HOUSTON (FNS) -- In floral departments, good signs can take a variety of forms, but all signs should convey pricing, a panel of floral experts agreed at Super Floral 2005.
Through a series of visuals, panelists showed examples of signs that work and those that fall short.
Frances Dudley, president and publisher, Florists' Review, Topeka, Kan., described six kinds of signs that could work in supermarkets: corporate, product category, promotional, informative, product specific and labels. Each plays a role in floral presentations as part of the store's overall branding philosophy, Dudley said.
Debbie Loche, floral buyer, Roche Brothers, Wellesley, Mass., said she tries to have fun with the signs in the retailer's 16 stores, such as using a wood shingle or cutout in the shape of a turkey, heart or some other relevant shape. Loche stressed that all signs must offer price information and be easy to read.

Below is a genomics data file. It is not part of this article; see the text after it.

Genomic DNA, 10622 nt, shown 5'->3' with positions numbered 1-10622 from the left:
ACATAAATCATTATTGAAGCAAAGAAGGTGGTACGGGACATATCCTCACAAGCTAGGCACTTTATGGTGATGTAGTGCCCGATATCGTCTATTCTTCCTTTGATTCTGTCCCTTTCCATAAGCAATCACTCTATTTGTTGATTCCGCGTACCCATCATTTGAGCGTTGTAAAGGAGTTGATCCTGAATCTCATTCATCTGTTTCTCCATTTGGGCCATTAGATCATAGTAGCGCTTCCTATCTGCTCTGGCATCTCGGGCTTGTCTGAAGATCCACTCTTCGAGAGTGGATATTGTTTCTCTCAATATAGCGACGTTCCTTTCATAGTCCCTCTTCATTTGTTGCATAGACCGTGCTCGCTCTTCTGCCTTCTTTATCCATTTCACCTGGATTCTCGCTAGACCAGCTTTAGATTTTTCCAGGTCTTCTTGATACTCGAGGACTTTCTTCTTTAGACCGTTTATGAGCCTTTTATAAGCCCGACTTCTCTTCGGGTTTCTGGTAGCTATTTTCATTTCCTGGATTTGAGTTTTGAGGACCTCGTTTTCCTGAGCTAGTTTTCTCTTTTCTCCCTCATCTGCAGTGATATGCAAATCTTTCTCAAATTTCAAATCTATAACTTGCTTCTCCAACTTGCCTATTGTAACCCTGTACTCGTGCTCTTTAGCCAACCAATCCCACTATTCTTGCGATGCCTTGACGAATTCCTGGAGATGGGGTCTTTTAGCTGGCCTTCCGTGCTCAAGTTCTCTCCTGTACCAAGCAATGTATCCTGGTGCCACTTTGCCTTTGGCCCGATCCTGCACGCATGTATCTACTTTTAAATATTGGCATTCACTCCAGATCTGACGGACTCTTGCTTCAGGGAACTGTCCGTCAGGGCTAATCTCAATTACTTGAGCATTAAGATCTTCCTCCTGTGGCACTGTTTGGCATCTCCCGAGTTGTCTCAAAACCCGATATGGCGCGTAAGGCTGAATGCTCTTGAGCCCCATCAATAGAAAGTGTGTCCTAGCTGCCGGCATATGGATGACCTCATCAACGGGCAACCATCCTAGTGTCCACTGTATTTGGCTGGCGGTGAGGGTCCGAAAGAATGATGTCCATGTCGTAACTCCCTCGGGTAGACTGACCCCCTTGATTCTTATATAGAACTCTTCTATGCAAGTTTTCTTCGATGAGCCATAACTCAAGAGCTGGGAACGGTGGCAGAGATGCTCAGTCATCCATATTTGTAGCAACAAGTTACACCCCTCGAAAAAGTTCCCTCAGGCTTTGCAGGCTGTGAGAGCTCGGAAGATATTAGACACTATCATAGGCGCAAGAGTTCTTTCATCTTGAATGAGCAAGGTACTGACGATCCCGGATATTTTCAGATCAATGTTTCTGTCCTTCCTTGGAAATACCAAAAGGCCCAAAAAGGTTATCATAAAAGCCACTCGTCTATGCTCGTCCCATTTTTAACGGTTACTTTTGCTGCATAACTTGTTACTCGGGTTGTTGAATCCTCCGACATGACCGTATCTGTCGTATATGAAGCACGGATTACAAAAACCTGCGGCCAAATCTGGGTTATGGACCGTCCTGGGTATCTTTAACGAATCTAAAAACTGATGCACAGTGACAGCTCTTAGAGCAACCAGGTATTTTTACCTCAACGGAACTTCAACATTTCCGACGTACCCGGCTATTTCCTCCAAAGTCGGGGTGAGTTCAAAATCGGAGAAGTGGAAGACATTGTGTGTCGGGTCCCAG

In visuals, she showed that too many signs can be confusing. "I'm not sure what we're trying to sell; maybe it's signs," she said.
The challenge revolves around maintaining consistency from store to store, Loche said. While signs should be informative, she and fellow panelist Kathy Hession, floral director, Roundy's Supermarkets, Milwaukee, agreed they should blend naturally into the specific product displays.
Hession and Loche said signs should convey clear messages. Floral departments should have permanent signs posted, detailing all the services offered, they said.
Panelists agreed good signs can boost sales, complement merchandising themes, reduce shrink and answer questions, making customers more apt to buy.
Supermarkets should "stop selling pot sizes and start selling what's in the pot," Hession said. She warned that any product lacking a price sticker is usually viewed as "too expensive, whether true or not, and probably means a no-sale."
Retailers also should place signs in other parts of the supermarket directing customers to the floral department for special sales or holiday promotions, the speakers said.